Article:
Sixth form trip to CERN

Year 12 and 13 physics students enjoyed an inspiring visit to CERN last week, home of the world famous Large Hadron Collider.

During the trip, students learned about how CERN is helping to answer some of the most fundamental questions about the origins of our universe. They were also taught about the engineering challenges faced by those working with the vast experimental machines essential to major scientific breakthroughs, such as the discovery of the Higgs boson.

A highlight for the group was a visit to the 7000-tonne ATLAS detector, which is the largest volume particle detector ever constructed and can be found 100m underground. They also stopped by the spot where the discovery of the Higgs boson was announced in 2012, for which Peter Higgs and Francois Englert were awarded the 2013 Nobel Prize in Physics.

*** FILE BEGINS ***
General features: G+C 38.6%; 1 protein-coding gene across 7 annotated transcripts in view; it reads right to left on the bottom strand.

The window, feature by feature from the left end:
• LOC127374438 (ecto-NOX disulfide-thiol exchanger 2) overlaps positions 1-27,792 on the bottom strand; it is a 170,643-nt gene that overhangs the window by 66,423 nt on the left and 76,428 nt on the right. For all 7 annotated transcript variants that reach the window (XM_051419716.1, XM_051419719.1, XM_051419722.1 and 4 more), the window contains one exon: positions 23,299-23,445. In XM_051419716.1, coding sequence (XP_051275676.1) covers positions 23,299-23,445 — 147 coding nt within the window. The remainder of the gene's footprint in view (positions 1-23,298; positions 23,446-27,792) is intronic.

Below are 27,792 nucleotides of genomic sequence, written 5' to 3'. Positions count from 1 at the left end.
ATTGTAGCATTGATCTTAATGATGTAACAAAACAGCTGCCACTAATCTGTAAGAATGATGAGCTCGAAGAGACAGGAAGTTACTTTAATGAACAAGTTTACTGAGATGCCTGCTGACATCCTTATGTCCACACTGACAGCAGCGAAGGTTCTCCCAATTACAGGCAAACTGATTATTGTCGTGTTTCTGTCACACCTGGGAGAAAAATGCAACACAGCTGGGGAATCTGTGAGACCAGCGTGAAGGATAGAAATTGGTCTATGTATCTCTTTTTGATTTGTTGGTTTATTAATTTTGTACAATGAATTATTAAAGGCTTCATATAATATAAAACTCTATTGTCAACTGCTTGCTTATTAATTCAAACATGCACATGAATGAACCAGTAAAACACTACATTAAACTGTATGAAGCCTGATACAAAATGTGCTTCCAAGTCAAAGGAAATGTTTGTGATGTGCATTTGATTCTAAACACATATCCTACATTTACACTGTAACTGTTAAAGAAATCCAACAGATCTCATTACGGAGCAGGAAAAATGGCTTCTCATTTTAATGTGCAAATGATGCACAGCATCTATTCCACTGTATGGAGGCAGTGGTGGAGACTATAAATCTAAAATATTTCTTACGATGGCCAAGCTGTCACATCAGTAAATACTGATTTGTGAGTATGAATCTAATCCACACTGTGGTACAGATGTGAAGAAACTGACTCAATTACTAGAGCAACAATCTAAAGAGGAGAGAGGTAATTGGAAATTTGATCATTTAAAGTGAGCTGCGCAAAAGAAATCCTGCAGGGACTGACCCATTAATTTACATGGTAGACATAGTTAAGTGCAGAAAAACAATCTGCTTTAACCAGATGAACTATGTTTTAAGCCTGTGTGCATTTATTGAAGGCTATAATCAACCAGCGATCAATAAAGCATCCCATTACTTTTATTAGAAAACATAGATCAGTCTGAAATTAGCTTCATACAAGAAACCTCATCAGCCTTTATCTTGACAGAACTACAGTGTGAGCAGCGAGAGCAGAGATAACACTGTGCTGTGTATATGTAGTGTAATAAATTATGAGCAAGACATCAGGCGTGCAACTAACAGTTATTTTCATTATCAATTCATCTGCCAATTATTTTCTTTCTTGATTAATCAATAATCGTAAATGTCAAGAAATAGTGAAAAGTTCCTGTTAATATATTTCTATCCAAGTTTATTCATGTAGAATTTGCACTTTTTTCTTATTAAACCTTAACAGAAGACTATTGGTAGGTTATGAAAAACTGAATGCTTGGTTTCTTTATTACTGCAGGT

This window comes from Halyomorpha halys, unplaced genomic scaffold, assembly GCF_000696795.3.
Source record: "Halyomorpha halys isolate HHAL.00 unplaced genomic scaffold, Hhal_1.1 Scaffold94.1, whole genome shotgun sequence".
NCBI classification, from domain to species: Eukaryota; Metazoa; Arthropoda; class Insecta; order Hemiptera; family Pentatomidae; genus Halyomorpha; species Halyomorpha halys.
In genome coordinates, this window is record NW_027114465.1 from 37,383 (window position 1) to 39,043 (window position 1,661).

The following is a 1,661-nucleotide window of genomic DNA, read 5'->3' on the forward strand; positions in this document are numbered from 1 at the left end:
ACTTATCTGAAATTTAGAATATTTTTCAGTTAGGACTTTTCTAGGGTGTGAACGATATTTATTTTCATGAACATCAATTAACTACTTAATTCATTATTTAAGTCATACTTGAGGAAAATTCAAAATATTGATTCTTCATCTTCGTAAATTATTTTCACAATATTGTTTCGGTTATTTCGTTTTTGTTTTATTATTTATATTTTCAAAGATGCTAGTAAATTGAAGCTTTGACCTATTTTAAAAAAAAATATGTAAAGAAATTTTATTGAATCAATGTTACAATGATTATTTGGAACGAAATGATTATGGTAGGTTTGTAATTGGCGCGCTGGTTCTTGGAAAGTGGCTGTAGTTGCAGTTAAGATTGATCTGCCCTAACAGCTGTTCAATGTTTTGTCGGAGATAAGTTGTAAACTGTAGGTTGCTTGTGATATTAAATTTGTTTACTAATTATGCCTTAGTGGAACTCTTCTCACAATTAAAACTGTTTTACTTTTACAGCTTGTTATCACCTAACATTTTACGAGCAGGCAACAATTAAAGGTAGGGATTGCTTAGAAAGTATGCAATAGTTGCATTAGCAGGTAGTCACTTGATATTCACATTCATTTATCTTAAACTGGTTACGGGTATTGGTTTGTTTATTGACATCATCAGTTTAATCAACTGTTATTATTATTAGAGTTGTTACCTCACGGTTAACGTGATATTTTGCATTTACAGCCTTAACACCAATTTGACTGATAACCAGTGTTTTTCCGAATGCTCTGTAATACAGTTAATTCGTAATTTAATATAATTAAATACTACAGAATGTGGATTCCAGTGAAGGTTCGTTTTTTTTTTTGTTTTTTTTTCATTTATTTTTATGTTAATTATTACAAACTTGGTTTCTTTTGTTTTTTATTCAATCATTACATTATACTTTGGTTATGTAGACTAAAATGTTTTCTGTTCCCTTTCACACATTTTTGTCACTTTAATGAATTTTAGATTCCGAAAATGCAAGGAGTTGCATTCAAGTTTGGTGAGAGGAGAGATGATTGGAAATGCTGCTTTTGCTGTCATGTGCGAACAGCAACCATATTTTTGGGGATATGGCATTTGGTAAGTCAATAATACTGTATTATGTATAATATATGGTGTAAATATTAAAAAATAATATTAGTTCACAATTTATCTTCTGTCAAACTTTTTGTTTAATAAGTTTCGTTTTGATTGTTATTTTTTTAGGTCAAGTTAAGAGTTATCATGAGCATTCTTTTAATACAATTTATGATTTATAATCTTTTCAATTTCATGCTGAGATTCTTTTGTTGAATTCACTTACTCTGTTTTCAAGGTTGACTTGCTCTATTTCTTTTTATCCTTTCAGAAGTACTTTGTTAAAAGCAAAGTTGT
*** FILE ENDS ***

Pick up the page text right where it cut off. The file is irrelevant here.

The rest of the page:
Our keen sixth form scientists will be closely following any new discoveries made at the location once the accelerators are switched back on this coming spring.

Ahmed Osman, Year 13, said: “The trip to CERN was really fun and we got to explore a different city whilst understanding particle physics.”

We would like to thank the two PhD students who accompanied the group on the tour and answered countless questions, covering topics from fundamental particles to life at university and future career prospects.